We’ve also shared our Myers-Briggs, amongst other personality type tests, and discussed them. They may seem silly or meaningless, as they are a poor measure of the whole of an individual, but in this context, they serve as an amazing conversation starter for us to share about ourselves as well as share our observations about others. It essentially creates a jumping off point for the conversation, giving us an easy in for an in-depth look at who we are, how we approach work (and our personal life), and what it means for us.

Coworking LIVE and IN PERSON when we can

While it is wildly unfair that Mihai and JT live so far away (and we complain about it all the time), those of us who live close together are making it a point to get together and work in person once a month (usually during our team workshop day).

I don’t think any of us would choose to work in an office, but there is something refreshing about being able to meet face to face and have discussion in a way you normally wouldn’t be able to through Slack.

Like many remote companies, we also do company retreats where the entire group gets together for a week or so. In our case, since family is such a core value, it involves the whole gang–including kiddos and spouses! We’re in the midst of planning our next one, and even the planning process is bringing us together.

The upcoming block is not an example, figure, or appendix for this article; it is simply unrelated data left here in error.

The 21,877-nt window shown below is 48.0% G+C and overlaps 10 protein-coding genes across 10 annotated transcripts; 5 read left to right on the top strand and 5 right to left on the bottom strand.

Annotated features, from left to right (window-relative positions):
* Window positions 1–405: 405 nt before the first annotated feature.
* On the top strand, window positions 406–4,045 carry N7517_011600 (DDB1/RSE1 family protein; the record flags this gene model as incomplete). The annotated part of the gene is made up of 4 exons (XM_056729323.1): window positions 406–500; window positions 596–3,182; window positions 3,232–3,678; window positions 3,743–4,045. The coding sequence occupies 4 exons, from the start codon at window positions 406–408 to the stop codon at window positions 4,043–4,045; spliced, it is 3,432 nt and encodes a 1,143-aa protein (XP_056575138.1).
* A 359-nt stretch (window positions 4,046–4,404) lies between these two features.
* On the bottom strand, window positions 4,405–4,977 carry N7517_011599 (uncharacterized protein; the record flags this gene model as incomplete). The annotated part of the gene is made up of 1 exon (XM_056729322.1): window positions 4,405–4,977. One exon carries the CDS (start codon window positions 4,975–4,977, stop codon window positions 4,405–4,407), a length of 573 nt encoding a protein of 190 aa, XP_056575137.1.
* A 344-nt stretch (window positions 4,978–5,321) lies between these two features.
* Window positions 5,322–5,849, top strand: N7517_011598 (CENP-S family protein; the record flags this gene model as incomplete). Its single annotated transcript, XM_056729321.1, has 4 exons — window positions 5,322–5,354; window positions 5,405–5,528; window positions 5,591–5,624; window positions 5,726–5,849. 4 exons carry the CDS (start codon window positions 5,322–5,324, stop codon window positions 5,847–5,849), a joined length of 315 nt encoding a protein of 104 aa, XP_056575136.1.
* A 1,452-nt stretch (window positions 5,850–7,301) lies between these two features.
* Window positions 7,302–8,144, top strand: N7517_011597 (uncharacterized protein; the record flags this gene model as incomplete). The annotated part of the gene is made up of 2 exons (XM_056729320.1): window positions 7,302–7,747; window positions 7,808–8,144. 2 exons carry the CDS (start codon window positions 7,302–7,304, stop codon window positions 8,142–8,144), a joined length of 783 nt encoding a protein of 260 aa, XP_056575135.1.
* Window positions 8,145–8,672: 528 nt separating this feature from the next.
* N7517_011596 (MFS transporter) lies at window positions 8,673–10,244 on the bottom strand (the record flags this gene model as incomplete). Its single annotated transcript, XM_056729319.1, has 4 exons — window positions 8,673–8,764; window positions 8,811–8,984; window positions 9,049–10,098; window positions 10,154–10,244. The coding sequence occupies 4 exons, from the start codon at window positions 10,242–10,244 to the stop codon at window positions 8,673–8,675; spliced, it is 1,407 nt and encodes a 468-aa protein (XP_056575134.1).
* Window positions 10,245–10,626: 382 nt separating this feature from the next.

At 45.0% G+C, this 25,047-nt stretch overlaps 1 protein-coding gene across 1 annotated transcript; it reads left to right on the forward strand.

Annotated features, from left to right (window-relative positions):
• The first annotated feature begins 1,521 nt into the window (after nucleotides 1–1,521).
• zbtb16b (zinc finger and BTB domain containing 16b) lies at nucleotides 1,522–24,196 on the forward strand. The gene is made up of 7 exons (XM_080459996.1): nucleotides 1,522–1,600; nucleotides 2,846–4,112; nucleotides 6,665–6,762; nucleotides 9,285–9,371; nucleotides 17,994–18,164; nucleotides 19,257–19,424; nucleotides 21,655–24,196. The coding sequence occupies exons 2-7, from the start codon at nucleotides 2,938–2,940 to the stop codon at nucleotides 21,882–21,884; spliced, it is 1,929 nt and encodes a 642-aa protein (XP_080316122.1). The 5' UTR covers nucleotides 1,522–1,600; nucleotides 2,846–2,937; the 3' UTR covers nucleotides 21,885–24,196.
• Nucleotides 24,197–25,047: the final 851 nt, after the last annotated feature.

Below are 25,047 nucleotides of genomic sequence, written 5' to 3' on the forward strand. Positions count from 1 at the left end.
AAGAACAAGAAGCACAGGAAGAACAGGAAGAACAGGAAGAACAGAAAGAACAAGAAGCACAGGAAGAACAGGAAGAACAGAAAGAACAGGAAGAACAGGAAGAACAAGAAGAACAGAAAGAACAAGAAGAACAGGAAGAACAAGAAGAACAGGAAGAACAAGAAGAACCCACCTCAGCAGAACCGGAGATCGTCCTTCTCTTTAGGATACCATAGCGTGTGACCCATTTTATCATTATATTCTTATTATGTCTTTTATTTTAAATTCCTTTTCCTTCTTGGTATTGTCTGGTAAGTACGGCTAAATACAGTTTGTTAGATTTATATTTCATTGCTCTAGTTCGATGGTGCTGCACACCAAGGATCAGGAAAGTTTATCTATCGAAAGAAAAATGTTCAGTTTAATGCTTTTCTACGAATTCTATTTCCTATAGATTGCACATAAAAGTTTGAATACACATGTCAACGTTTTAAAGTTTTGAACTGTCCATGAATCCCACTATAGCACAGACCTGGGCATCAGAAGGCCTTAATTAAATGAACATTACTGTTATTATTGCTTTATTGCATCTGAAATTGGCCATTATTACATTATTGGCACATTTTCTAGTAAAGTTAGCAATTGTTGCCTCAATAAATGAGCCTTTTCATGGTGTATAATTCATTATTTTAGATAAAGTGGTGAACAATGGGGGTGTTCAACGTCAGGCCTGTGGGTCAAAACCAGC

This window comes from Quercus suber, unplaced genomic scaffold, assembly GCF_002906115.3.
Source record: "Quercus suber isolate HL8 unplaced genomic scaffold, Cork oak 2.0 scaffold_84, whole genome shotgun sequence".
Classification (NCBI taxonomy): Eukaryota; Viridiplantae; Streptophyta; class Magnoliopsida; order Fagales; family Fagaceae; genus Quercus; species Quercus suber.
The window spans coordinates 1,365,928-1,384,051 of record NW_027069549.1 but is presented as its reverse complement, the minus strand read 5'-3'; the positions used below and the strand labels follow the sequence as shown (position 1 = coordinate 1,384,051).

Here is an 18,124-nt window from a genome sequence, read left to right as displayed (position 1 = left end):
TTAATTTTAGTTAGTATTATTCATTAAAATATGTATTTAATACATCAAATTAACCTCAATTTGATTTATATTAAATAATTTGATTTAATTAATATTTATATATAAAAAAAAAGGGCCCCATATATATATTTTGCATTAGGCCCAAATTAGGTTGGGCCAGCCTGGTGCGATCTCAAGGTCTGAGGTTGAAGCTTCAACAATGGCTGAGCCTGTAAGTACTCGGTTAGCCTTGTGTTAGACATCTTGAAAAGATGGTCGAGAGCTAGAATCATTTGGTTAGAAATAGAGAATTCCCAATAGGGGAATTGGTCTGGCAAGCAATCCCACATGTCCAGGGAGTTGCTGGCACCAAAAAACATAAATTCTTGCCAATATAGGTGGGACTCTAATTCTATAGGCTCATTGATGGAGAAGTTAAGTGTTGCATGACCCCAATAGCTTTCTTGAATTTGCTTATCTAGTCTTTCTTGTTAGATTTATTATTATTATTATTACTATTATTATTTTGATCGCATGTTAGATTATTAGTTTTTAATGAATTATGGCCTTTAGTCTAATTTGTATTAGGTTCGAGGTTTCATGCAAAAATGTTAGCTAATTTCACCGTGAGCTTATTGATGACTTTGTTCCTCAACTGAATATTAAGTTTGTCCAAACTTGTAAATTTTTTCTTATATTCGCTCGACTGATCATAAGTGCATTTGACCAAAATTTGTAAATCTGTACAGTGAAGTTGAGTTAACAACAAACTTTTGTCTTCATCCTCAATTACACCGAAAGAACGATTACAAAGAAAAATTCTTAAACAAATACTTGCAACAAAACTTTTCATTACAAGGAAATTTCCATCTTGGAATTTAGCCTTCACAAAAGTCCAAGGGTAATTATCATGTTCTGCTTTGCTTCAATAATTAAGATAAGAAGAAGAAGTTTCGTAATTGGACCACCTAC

Tiny boosts with Bonusly

When doing some research for team bonding tools awhile back, I stumbled across Bonusly, which describes itself as a “peer-to-peer recognition program.” It doles out bonuses from the team (within a Zao budget). Once I ran it past the team, we decided to give it a shot. Now, it’s integrated with Slack and we can give each other points when someone does something that we appreciate.

The points add up and can be used to buy a gift card, make a donation, etc. We’ve used it a lot to build on inside jokes, as well as recognize a team member when they’re dealing with a particularly tough client or task.

I, for one, am planning to get a Death Star waffle maker once I get to five hundred points. Talk about a bonus indeed.


Working remotely doesn’t have to mean being disconnected. Although I work from home, I still talk to my Zao coworkers more than I do just about anyone else in my life. While all of these things can easily seem like a distraction, or seem less “productive” because they aren’t directly working on billable projects, they overall increase our cohesiveness as a team, and help us understand and appreciate one another even better.

If you’re a remote worker, have you tried some of these tactics for team bonding? Or do you have more suggestions? We’d love to hear them.